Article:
Great Blue Heron

Ardea herodias



For inquiries contact Steve Johnson, Graduate Student, Organismal and Evolutionary Biology, University of Massachusetts Amherst

Standing motionlessly in still shallow water along the edge of the Connecticut River is the patient Great Blue Heron. By silently waiting in the shallows, the heron is rewarded with the approach of fish, amphibians, and crayfish, which are quickly caught by the spear-like bill.

On land, the heron also eats small mammals, and even birds. The Great Blue Heron uses a wide variety of strategies for hunting food, partially because this heron is found in a wider range of habitats across more of North America than any other heron. Herons also wade or stalk prey in saltwater marshes, beaches and uplands.

Close to four feet tall, the Great Blue Heron is the largest heron in North America. Almost all parts of this heron can be described as long. The long wings and back are blue gray. The long bill is yellow. The long neck is mostly gray, with black flecks running down the front of the neck. The long legs are brown, or sometimes greenish. About the only thing not long on a Great Blue Heron is its tail, which is decidedly short, and black. A black "eye brow" runs above each eye, and in breeding plumage extends out behind the head.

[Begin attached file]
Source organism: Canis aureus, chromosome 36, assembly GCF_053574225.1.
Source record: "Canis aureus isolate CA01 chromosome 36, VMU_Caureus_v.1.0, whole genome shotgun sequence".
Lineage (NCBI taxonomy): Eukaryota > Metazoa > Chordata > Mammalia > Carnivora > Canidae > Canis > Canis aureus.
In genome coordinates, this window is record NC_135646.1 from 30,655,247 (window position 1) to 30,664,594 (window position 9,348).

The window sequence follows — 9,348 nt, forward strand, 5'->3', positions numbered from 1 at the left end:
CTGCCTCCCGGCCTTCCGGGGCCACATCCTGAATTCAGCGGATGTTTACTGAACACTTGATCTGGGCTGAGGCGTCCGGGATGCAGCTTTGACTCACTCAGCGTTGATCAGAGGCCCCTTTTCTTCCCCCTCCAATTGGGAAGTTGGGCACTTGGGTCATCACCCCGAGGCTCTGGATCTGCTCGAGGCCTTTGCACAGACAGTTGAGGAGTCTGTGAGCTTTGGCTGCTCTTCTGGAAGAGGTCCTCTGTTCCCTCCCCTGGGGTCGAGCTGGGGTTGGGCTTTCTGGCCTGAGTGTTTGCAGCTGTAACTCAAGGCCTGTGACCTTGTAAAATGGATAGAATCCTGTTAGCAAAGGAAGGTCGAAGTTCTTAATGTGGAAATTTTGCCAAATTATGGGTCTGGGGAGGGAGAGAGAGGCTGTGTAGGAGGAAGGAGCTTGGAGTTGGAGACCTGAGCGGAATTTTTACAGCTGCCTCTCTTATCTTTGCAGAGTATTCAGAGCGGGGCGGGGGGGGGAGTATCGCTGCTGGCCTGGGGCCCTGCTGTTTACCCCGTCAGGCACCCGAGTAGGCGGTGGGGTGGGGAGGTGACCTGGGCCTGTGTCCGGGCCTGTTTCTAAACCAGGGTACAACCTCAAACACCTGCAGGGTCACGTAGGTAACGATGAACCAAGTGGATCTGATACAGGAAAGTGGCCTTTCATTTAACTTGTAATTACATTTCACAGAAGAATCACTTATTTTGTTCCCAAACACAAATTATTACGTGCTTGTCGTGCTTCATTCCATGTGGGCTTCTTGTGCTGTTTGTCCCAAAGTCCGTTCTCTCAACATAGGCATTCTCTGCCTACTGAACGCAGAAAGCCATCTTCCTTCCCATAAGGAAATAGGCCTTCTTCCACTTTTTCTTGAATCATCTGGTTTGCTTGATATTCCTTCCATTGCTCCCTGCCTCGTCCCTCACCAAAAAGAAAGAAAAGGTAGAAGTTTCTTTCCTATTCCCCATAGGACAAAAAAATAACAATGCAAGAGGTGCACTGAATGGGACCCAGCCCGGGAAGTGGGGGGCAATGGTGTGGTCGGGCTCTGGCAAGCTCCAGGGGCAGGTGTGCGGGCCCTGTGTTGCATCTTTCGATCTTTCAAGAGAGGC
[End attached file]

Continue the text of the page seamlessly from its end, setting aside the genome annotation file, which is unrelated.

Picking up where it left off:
While bedecked in bright breeding plumage, Great Blue Herons perform elaborate courtship displays involving extended necks, bill raising and snapping, moaning goo-goo calls, preening, circular flights, twig shaking and transfers, crest raising, bill duels and more. All this courtship forms a strong pair bond, which the newly paired birds will need to raise their young.

The Great Blue Heron nests in large colonies with hundreds of mated pairs. These colonies are usually in forested wetlands or on islands with trees. The herons build large nests of twigs high in the trees to discourage predators, such as raccoons and snakes. The nests are often 3 feet across and almost as tall. The colonies are easily recognized by the hundreds of nests scattered throughout the trees.

The parents take turns keeping the eggs warm until hatching, then share in feeding the young herons. The adult herons place food into the open mouths of the young for the first three weeks, by then the young will actually pull the parent's bill into the nest, sometimes even reaching into the adult's open mouth for food. In 7 to 8 weeks, the young will fledge, flying from the nest for the first time.

Because Great Blue Herons have a six-foot wing span, they are unforgettable if seen flying overhead. Sometimes when a heron is startled, it will fly off slowly beating its wings and giving a harsh and very loud croak or call described as "FRAWNK". To many bird watchers, this feels a great deal like watching a flying dinosaur soar past.

Many Great Blue Herons migrate south for the winter, but in New England, some stay around if there is open water, and many others head east and over winter along the coast instead. Because these herons stay so close through the winter, they are among the first birds to return in the spring.